(see Section 6). For the MSAS->SC message containing the (see Section 6). For the MSAS->SC message containing the
synchronization settings instructions, a new RTCP Packet Type is synchronization settings instructions, a new RTCP Packet Type is
defined (see Section 7). defined (see Section 7).
6. RTCP XR Block Type for IDMS 6. RTCP XR Block Type for IDMS
This section describes the RTCP XR Block Type for reporting IDMS This section describes the RTCP XR Block Type for reporting IDMS
information on an RTP media stream. Its definition is based on information on an RTP media stream. Its definition is based on
[RFC3611]. The RTCP XR is used to provide feedback information on [RFC3611]. The RTCP XR is used to provide feedback information on
receipt times and presentation times of RTP packets to e.g. a Sender receipt times and presentation times of RTP packets to e.g. a Sender
[RFC3611], a Feedback Target [RFC5576] or a Third Party Monitor [RFC3611], a Feedback Target [RFC5760] or a Third Party Monitor
[RFC3611]. [RFC3611].
0 1 2 3 0 1 2 3
0 1 2 3 4 5 6 7 8 9 0 1 2 3 4 5 6 7 8 9 0 1 2 3 4 5 6 7 8 9 0 1 0 1 2 3 4 5 6 7 8 9 0 1 2 3 4 5 6 7 8 9 0 1 2 3 4 5 6 7 8 9 0 1
+-+-+-+-+-+-+-+-+-+-+-+-+-+-+-+-+-+-+-+-+-+-+-+-+-+-+-+-+-+-+-+-+ +-+-+-+-+-+-+-+-+-+-+-+-+-+-+-+-+-+-+-+-+-+-+-+-+-+-+-+-+-+-+-+-+
|V=2|P| Resrv | PT=XR=207 | length | |V=2|P| Resrv | PT=XR=207 | length |
+-+-+-+-+-+-+-+-+-+-+-+-+-+-+-+-+-+-+-+-+-+-+-+-+-+-+-+-+-+-+-+-+ +-+-+-+-+-+-+-+-+-+-+-+-+-+-+-+-+-+-+-+-+-+-+-+-+-+-+-+-+-+-+-+-+
| SSRC of packet sender | | SSRC of packet sender |
+=+=+=+=+=+=+=+=+=+=+=+=+=+=+=+=+=+=+=+=+=+=+=+=+=+=+=+=+=+=+=+=+ +=+=+=+=+=+=+=+=+=+=+=+=+=+=+=+=+=+=+=+=+=+=+=+=+=+=+=+=+=+=+=+=+
| BT=12 | SPST |Resrv|P| block length=7 | | BT=12 | SPST |Resrv|P| block length=7 |
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to set the required playout delay. The timestamp is formatted based to set the required playout delay. The timestamp is formatted based
on the NTP timestamp format as specified in [RFC5905]. See Section 8 on the NTP timestamp format as specified in [RFC5905]. See Section 8
for more information on how this field is used. for more information on how this field is used.
Packet Received RTP timestamp: 32 bits. This timestamp has the value Packet Received RTP timestamp: 32 bits. This timestamp has the value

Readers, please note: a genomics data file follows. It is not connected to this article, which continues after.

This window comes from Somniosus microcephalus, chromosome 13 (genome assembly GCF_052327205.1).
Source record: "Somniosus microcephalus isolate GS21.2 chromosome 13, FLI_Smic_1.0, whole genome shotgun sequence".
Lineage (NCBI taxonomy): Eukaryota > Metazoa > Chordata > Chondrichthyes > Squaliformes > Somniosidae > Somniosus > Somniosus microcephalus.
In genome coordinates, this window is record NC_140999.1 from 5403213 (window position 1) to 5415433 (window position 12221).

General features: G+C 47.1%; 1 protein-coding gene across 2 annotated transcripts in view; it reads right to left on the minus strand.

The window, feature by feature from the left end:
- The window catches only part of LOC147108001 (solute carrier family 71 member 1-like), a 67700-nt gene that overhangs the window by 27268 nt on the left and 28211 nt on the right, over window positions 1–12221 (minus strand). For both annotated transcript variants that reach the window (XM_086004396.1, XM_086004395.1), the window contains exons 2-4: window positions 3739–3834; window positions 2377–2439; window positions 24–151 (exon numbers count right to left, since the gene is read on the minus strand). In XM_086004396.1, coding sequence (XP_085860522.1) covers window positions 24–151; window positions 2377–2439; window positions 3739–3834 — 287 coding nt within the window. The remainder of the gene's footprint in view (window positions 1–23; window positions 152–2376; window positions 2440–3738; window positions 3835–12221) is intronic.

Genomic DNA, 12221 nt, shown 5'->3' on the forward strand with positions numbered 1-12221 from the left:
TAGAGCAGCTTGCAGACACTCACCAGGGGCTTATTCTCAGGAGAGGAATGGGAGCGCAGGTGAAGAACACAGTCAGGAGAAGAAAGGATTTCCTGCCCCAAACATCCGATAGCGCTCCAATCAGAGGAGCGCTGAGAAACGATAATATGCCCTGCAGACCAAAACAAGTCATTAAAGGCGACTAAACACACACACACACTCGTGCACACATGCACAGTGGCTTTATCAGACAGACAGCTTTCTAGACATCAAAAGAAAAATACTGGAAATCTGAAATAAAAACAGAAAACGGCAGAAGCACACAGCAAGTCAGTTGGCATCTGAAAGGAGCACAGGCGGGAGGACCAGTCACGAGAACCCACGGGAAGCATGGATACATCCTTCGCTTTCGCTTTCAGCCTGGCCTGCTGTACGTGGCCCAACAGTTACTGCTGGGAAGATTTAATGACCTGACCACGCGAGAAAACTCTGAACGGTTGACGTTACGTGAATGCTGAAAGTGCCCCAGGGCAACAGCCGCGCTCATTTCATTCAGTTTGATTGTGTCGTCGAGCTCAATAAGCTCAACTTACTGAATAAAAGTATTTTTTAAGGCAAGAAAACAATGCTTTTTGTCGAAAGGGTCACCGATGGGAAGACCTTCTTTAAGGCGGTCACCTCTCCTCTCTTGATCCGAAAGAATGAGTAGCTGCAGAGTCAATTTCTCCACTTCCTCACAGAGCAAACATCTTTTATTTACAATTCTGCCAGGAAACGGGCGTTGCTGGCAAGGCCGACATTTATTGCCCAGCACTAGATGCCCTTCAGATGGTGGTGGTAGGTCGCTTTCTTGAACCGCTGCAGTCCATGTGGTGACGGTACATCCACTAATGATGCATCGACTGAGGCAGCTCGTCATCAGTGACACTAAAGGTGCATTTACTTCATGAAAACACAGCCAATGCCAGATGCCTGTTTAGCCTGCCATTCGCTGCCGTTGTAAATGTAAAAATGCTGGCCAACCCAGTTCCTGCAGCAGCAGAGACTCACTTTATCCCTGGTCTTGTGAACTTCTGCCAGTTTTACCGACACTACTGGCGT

of the RTP timestamp carried in the RTP header [RFC3550] of the RTP of the RTP timestamp carried in the RTP header [RFC3550] of the RTP
packet to which the XR relates. This SHOULD relate to the first packet to which the XR relates. This SHOULD relate to the first
arriving RTP packet containing this particular RTP timestamp, in case arriving RTP packet containing this particular RTP timestamp, in case
multiple RTP packets contain the same RTP timestamp. multiple RTP packets contain the same RTP timestamp.
Packet Presented NTP timestamp: 64 bits. This timestamp reflects the Packet Presented NTP timestamp: 64 bits. This timestamp reflects the
wall clock time at the reference client at the moment it presented wall clock time at the reference client at the moment it presented
the data contained in the first octet of the associated RTP packet to the data contained in the first octet of the associated RTP packet to
the user. The timestamp is formatted based on the NTP timestamp the user. The timestamp is formatted based on the NTP timestamp
format as specified in [RFC5905]. If this field is empty, then it format as specified in [RFC5905]. If this field is empty, then it
SHALL be set to 0. This field MAY be left empty if none or only one SHALL be set to 0. This field MAY be left empty if none or only one
of the receivers reported on presentated timestamps. Presented here of the receivers reported on presentation timestamps. Presented here
means the moment the data is played out to the user of the system. means the moment the data is played out to the user of the system.
In some use cases (e.g. phased array transducers), the level of In some use cases (e.g. phased array transducers), the level of
control an MSAS might need to have over the exact moment of playout control an MSAS might need to have over the exact moment of playout
is so precise that a 32bit Presented Timestamp will not suffice. For is so precise that a 32bit Presented Timestamp will not suffice. For